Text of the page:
May 26 media event to warn of rip currents at local beaches
25 May 2005
ATTENTION: General assignment reporters
Robert Sanders, Media Relations
A media briefing about the dangerous rip currents at San Francisco's Ocean Beach and another rare beach hazard, tsunamis. As the Memorial Day weekend approaches and people flock to the beach, rip currents pose a special hazard along this section of the coast.
The United States Lifesaving Association estimates that about 80 percent of lifeguard rescues at the country's surf beaches are of people caught in rip currents.
10 a.m. to 2 p.m. TOMORROW, Thursday, May 26.
Parking lot across from the Beach Chalet, just south of the intersection of Lincoln Ave. and the Great Highway, San Francisco.
Francis Smith, Ph.D., a recent graduate of the University of California, Berkeley, and an expert on the rip currents at Ocean Beach. With the assistance of Ocean Beach lifeguards, Smith will demonstrate self-rescuing techniques to use if caught in a rip current. He will be joined by Robert Wiegel, professor emeritus of civil engineering at UC Berkeley and a world expert on tsunamis and the properties of ocean waves.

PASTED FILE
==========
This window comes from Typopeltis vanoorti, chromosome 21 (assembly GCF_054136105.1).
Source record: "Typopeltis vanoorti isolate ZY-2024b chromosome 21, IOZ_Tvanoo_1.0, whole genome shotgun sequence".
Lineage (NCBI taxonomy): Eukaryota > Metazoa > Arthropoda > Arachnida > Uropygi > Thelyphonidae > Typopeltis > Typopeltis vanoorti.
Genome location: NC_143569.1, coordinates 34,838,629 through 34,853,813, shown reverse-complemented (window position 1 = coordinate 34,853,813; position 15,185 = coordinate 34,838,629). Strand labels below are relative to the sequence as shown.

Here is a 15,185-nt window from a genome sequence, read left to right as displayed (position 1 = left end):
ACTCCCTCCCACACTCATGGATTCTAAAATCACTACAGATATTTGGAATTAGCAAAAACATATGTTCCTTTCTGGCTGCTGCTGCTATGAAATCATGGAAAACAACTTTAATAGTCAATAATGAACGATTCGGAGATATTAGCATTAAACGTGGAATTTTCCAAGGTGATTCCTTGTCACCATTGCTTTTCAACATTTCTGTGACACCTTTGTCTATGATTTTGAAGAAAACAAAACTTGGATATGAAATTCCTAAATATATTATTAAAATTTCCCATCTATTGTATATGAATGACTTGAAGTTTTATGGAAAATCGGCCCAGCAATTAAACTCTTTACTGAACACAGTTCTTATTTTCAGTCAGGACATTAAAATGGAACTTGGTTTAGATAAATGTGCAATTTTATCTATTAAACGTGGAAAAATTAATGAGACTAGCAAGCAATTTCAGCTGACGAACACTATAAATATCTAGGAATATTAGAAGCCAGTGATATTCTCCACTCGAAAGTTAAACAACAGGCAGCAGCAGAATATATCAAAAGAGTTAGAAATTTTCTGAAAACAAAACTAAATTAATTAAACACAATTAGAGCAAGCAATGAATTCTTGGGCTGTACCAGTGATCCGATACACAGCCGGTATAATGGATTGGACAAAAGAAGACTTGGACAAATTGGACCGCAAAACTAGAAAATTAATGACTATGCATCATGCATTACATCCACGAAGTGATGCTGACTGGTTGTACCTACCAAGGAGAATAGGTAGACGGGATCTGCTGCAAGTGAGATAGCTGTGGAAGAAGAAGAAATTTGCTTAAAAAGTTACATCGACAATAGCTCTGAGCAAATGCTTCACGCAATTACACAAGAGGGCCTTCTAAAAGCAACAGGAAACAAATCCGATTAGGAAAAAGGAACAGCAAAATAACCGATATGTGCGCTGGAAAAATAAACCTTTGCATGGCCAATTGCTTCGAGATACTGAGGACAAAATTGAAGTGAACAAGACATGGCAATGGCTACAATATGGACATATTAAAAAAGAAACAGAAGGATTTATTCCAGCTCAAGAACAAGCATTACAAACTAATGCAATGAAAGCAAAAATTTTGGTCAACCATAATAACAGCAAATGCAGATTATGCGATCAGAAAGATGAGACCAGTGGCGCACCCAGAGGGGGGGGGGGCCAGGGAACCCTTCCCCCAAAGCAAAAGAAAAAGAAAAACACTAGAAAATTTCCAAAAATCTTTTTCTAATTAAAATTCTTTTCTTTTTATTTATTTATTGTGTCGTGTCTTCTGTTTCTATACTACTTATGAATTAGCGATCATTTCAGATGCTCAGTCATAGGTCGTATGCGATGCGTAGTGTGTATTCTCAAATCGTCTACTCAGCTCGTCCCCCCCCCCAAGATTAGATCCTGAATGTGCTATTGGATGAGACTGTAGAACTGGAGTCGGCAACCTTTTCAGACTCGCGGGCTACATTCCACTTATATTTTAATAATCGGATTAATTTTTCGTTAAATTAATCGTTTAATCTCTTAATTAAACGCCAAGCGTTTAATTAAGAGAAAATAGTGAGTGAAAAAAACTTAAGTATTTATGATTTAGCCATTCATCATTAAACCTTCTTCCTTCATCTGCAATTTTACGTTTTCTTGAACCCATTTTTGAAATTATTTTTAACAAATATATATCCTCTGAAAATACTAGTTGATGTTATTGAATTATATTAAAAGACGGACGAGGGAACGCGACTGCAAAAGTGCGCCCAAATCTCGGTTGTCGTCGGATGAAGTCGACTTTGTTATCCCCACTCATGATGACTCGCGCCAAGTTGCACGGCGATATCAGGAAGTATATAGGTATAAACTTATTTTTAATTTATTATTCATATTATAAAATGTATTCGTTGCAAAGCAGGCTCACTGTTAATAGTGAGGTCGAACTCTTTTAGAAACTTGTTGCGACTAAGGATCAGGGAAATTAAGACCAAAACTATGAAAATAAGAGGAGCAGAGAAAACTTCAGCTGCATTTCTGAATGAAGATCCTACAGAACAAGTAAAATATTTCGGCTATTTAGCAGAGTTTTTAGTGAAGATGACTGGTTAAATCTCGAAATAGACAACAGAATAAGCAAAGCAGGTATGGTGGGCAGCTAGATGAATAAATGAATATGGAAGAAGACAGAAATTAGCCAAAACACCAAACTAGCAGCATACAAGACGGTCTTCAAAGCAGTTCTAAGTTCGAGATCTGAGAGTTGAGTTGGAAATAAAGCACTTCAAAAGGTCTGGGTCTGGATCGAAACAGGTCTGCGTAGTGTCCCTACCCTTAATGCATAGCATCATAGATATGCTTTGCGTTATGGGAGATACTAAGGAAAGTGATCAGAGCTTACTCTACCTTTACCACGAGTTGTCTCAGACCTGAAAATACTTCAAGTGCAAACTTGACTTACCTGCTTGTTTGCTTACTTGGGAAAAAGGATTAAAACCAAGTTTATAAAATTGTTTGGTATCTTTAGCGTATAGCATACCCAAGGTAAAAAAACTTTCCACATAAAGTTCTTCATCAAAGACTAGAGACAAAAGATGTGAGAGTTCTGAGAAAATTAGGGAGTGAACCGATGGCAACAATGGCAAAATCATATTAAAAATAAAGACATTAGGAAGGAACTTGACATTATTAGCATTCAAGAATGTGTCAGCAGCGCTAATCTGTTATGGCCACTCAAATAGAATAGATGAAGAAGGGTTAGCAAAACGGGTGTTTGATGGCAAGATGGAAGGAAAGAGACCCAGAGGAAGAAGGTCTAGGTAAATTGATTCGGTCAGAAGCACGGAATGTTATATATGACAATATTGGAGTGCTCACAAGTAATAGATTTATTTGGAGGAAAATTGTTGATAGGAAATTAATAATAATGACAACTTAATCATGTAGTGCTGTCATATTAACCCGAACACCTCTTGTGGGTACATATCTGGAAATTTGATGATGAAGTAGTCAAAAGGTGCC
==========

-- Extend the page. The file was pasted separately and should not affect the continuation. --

Smith, a coastal oceanographer, has studied rip currents at Ocean Beach for the past eight years, but has had experience with them since he was a teenage surfer in the 1970s and a San Francisco lifeguard in the 1980s. Smith holds this popular briefing periodically to publicize the dangers of rip currents in the hopes of preventing drownings.
Wiegel, Smith's Ph.D. advisor, has been credited with creating the discipline of ocean engineering, with studies on the coastal effects of undersea earthquakes and landslides, coastal erosion, the effects of waves on seawalls and breakwaters and the impact of waves on offshore platforms.